8. A serious question, based on my overactive imagination. I've noticed a majority of companies send beds to accidents, and many stopped running wheel lifts with booms. For those companies, how do you handle pulling up to something like this? As we usually send one and one to a 2 car accident, and if I get a single car accident I'm taking my wrecker. This was a simple job for me, I just lifted the Chevy a little offset with the boom and swung it away from the Durango, dropped it and my other driver loaded it on a bed while I loaded the Dodge on dollies. I'm curious to see what the bed only guys would do. You couldn't (I'm assuming because we never really use the bed for recovery work) slide the bed under the front tires of the Chevy because the Dodge is blocking one side and the curb the other. You couldn't winch the Chevy forward off the Dodge onto the bed (again, assuming) because the back tire was barely on the curb and the other side the wheel broke off the truck completely. To add to the obstacles, the bed was wrapped around the pole, making it difficult to get the truck to roll forward, especially straight enough to go up a bed and not climb over the other car even more. Like I said, 90% of our accidents get at least 1 wrecker sent to it do we are far from the authority on bed recoveries. I'm not saying it can't be done, just curious as to how. Jobs like this are why I love my little wrecker, as this was a half hour away from our shop and they left this detail about the balancing act out of the initial dispatch.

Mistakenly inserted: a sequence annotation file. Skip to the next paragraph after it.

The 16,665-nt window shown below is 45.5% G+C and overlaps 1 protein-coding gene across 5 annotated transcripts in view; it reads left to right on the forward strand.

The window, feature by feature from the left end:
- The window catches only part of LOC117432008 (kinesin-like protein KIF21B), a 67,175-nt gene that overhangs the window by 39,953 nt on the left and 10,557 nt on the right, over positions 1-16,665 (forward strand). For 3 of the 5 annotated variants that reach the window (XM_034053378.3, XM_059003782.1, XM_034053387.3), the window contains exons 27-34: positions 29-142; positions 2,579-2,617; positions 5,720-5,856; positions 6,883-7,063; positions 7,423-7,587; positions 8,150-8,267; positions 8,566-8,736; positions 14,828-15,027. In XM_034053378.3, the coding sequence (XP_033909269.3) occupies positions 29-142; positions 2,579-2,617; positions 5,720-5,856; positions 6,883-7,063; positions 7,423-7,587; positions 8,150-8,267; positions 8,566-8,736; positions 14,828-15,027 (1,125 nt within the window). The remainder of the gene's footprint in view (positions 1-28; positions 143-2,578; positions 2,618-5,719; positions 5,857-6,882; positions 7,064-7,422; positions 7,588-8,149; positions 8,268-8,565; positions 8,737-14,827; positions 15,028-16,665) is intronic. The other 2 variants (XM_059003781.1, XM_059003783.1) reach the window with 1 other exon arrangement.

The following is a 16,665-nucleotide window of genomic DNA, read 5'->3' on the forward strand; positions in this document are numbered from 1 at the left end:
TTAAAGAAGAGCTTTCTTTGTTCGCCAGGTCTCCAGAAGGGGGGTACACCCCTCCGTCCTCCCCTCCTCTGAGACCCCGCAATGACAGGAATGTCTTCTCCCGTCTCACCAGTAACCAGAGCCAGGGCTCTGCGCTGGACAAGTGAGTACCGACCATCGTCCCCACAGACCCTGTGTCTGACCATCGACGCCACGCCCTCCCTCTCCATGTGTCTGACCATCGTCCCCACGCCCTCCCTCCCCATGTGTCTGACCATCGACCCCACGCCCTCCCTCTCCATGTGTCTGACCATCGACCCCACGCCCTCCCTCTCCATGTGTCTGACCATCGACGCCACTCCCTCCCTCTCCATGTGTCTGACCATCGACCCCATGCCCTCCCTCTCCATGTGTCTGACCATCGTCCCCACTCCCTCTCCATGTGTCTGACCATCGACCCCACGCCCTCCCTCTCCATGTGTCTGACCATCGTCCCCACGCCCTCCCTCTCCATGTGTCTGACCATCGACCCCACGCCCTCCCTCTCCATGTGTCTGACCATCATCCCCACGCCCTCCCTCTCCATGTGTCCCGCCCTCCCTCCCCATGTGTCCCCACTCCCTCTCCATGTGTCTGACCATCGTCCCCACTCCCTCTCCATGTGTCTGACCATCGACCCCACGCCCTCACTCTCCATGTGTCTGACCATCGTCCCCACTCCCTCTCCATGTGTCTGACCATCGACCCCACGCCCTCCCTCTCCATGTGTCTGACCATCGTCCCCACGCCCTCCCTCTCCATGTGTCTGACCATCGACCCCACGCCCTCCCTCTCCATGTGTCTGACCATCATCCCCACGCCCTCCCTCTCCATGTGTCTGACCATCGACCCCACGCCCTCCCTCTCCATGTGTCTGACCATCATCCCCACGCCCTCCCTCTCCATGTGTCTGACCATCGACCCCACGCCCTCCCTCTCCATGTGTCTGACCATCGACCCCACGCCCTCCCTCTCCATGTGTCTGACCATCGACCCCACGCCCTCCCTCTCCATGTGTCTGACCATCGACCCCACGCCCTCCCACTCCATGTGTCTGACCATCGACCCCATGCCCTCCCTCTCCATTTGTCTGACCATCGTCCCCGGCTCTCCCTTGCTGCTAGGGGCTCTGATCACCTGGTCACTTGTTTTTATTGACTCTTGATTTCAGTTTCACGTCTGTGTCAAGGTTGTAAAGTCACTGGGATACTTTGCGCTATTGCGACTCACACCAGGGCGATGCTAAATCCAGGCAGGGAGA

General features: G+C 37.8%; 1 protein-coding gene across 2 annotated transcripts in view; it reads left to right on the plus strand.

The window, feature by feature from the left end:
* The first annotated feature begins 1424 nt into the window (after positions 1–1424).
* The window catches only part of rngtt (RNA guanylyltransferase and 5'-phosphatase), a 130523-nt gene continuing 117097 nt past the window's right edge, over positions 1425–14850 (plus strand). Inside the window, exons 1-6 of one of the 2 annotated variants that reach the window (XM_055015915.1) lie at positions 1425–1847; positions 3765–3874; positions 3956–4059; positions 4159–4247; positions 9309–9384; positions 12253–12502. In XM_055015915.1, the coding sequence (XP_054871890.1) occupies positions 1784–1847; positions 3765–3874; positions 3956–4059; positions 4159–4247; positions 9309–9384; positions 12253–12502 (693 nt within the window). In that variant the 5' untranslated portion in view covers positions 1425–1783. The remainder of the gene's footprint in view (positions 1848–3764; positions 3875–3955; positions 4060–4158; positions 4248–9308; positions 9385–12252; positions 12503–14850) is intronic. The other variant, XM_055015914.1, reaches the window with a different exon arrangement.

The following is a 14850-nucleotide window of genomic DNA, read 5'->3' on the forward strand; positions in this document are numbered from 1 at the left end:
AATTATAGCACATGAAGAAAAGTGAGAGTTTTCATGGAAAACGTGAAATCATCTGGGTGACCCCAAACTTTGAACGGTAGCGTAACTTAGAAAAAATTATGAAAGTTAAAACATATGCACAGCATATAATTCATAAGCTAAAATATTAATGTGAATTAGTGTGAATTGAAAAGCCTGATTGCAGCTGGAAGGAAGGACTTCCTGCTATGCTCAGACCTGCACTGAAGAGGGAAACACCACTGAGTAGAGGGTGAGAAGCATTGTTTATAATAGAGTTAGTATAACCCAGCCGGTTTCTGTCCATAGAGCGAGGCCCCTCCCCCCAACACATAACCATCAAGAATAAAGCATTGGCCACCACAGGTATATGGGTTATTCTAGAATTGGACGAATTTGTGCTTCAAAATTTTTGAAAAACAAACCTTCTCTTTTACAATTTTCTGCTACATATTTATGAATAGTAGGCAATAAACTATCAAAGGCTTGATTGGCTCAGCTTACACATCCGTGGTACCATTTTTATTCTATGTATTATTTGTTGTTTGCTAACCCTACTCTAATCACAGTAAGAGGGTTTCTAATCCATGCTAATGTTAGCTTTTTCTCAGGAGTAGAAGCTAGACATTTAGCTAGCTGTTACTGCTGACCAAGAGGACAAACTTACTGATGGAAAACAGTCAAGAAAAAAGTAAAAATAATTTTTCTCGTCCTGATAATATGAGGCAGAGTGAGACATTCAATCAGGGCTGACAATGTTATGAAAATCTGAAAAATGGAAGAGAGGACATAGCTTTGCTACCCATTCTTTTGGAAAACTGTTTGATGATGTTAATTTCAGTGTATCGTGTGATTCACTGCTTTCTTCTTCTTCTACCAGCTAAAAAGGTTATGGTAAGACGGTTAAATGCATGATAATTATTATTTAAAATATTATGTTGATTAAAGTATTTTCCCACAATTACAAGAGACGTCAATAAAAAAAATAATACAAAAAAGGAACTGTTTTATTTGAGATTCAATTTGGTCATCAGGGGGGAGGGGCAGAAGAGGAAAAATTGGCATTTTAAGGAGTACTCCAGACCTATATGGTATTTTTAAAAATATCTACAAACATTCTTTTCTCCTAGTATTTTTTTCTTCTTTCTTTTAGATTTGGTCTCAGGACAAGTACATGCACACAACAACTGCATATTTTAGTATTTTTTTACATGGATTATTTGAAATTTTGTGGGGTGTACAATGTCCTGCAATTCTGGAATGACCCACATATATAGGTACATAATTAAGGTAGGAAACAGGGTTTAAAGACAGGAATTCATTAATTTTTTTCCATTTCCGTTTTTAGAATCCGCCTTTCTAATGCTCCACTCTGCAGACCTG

9. Was the excavator on a rescue mission or did they both get stuck separately?
  10. It would get billed as one vehicle, but our recovery rate is billed hourly. If it takes 4 hours to get it loaded they get billed 4 hours. Also, if I had to bring a truck to load the other piece or help load both pieces on the one truck, that second truck gets bigger the same hourly rate as the first for as long as it's active in the recovery. Along the same lines, if it was loaded on 2 different trucks there would be 2 separate tow fees. Clean up gets billed hourly as well, plus materials involved, ie. floor dry, trash bags, barrels etc. Again, if I have to bring in extra helpers they get billed hourly, plus if I need a truck to haul away debris. Storage and admin fees would be charged once, as it's still one vehicle. Obviously the bill would be accompanied by many pictures and a detailed narrative as to the services needed and delivered.
  11. I would argue that a vehicle being loaded to transport it to another location is a different animal then a vehicle being loaded due to a mechanical breakdown. A vehicle being transported usually is in good working order, where as the breakdown vehicle is only being towed because of said breakdown. Aside from the vehicles problems, on a transport you usually have more time to go through the vehicle versus trying to load a breakdown on the side of the road. Other than those issues I agree with you though. I will add, though, that sometimes the winch is there more to hold the vehicle up then get it up. One night when I was working the fire department we were dispatched to an accident. The rotation company showed up, driver was wearing basketball shorts and flip flops and I knew we were in for a show lol. It had been raining just about all day and everything was soaked. The car ran, just had no bumper, so the "driver" decided to drive the car up the bed. After a few attempts to get enough traction, he made it up the bed and put the brake on. When he hoped out, the car beat him to the ground. The deck was so slippery the car slid right down, even in park with the brake on. After trying to drive it up 3 more times, he finally gave up and used the winch.
  12. I'd say a good 75% of my rollovers are reverse. The only real exceptions are when they're far off the road in the woods, in which case I roll them whichever way I have access. I'm my eyes you can't beat the reverse roll, I have yet to have one fight me to come over.
  13. I don't trust any parking brake in my area. Between people never using them and the salt rusting out the components, I have found very few that work properly and will hold the vehicle. My go to is to chock the tires, no mechanical parts to fail.